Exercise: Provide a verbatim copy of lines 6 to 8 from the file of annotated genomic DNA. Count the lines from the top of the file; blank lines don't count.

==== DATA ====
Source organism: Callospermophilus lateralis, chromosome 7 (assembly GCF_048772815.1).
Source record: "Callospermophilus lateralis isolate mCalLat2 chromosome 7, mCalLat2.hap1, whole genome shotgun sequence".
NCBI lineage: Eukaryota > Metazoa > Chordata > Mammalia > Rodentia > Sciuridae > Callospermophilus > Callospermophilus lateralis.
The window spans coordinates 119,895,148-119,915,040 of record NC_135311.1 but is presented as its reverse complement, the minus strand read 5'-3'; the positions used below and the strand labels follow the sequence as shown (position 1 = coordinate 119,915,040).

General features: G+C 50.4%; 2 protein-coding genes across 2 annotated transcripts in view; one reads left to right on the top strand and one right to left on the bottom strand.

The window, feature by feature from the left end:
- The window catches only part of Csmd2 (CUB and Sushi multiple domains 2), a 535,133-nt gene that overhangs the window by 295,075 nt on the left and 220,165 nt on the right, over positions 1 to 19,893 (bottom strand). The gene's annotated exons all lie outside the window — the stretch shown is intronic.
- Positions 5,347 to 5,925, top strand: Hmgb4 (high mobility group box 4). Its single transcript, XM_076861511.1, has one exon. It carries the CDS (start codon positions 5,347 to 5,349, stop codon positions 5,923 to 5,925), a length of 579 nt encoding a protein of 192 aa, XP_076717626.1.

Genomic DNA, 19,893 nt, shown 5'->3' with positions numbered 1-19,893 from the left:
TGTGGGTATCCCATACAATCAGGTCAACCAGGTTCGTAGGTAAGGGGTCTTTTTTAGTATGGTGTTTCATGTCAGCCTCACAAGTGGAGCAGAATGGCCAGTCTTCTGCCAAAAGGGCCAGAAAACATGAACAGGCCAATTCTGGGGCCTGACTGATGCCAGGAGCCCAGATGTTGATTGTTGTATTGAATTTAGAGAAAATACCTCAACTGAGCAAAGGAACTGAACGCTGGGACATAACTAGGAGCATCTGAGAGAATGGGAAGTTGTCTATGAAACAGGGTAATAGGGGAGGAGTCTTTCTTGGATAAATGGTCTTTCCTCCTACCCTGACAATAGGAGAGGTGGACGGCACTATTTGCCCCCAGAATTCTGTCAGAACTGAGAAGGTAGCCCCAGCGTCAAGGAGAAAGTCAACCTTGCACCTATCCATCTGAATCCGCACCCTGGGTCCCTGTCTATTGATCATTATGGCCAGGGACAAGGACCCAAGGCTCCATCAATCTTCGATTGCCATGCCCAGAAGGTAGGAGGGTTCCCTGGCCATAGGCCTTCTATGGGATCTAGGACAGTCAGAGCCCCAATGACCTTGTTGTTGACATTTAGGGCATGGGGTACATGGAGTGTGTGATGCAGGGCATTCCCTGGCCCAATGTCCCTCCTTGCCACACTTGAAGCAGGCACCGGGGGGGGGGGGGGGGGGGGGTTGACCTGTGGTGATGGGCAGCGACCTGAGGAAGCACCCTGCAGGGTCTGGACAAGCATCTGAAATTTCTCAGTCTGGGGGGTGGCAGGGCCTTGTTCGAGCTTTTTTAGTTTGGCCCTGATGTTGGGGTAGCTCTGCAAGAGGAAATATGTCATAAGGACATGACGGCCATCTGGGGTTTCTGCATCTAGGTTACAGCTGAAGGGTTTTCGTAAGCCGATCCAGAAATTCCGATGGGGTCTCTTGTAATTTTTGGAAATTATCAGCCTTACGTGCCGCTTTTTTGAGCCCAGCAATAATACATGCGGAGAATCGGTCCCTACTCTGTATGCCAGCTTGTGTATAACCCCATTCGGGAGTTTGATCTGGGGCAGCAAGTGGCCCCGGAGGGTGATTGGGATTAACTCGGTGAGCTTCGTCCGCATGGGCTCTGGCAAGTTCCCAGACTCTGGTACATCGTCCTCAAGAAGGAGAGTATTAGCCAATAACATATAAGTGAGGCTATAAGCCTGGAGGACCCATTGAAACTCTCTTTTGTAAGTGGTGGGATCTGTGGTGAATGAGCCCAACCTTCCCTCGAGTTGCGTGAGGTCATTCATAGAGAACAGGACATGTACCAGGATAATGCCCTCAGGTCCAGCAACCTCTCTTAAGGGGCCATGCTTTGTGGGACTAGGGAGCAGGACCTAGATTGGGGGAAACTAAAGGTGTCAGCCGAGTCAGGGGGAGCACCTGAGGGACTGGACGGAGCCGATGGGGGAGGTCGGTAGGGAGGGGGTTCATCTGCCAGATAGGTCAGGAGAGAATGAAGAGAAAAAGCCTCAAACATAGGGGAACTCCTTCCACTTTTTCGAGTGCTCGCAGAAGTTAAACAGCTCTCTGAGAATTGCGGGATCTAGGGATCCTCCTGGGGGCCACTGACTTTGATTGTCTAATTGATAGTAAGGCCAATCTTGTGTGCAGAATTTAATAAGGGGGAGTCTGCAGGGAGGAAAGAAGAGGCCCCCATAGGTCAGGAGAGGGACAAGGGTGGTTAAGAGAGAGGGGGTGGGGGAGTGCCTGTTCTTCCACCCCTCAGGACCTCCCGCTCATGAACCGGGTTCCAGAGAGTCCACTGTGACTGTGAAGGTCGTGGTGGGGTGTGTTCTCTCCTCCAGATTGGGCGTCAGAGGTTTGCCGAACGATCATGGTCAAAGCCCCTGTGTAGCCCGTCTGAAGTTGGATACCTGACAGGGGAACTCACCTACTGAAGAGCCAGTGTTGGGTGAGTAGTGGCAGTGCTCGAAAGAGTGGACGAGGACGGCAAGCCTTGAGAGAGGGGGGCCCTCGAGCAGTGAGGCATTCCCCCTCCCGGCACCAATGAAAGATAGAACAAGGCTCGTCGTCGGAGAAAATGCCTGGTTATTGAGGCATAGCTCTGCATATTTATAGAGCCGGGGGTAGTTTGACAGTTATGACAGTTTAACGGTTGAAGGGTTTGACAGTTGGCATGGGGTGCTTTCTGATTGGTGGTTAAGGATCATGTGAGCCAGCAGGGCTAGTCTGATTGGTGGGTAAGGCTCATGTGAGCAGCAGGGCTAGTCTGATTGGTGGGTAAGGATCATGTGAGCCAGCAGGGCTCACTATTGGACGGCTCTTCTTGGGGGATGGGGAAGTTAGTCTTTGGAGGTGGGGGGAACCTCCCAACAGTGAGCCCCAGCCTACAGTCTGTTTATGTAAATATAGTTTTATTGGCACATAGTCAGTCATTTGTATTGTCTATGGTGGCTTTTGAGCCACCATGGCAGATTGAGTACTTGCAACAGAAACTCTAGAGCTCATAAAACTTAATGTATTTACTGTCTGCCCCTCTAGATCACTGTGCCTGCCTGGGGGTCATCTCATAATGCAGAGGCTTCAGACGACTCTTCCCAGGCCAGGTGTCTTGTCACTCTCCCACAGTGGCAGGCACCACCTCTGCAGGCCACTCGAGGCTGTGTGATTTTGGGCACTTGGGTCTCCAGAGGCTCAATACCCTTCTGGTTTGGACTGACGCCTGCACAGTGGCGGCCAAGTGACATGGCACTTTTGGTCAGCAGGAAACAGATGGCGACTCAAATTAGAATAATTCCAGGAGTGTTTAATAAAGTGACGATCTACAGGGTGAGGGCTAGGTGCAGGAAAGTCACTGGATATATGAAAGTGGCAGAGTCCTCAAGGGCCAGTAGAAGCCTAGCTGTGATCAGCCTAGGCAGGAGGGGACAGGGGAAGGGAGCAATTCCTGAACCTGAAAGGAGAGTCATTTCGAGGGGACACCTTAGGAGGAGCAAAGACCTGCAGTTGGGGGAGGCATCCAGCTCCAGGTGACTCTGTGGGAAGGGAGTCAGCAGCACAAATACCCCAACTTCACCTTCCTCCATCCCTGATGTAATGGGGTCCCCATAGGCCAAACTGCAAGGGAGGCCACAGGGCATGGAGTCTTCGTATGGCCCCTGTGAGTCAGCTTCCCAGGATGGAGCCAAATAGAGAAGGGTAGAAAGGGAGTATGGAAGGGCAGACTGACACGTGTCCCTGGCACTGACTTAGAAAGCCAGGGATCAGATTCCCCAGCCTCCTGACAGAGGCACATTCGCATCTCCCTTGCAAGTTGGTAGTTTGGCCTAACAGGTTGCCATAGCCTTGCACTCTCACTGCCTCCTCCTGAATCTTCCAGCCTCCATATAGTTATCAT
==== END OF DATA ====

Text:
The window, feature by feature from the left end:
- The window catches only part of Csmd2 (CUB and Sushi multiple domains 2), a 535,133-nt gene that overhangs the window by 295,075 nt on the left and 220,165 nt on the right, over positions 1 to 19,893 (bottom strand). The gene's annotated exons all lie outside the window — the stretch shown is intronic.
- Positions 5,347 to 5,925, top strand: Hmgb4 (high mobility group box 4). Its single transcript, XM_076861511.1, has one exon. It carries the CDS (start codon positions 5,347 to 5,349, stop codon positions 5,923 to 5,925), a length of 579 nt encoding a protein of 192 aa, XP_076717626.1.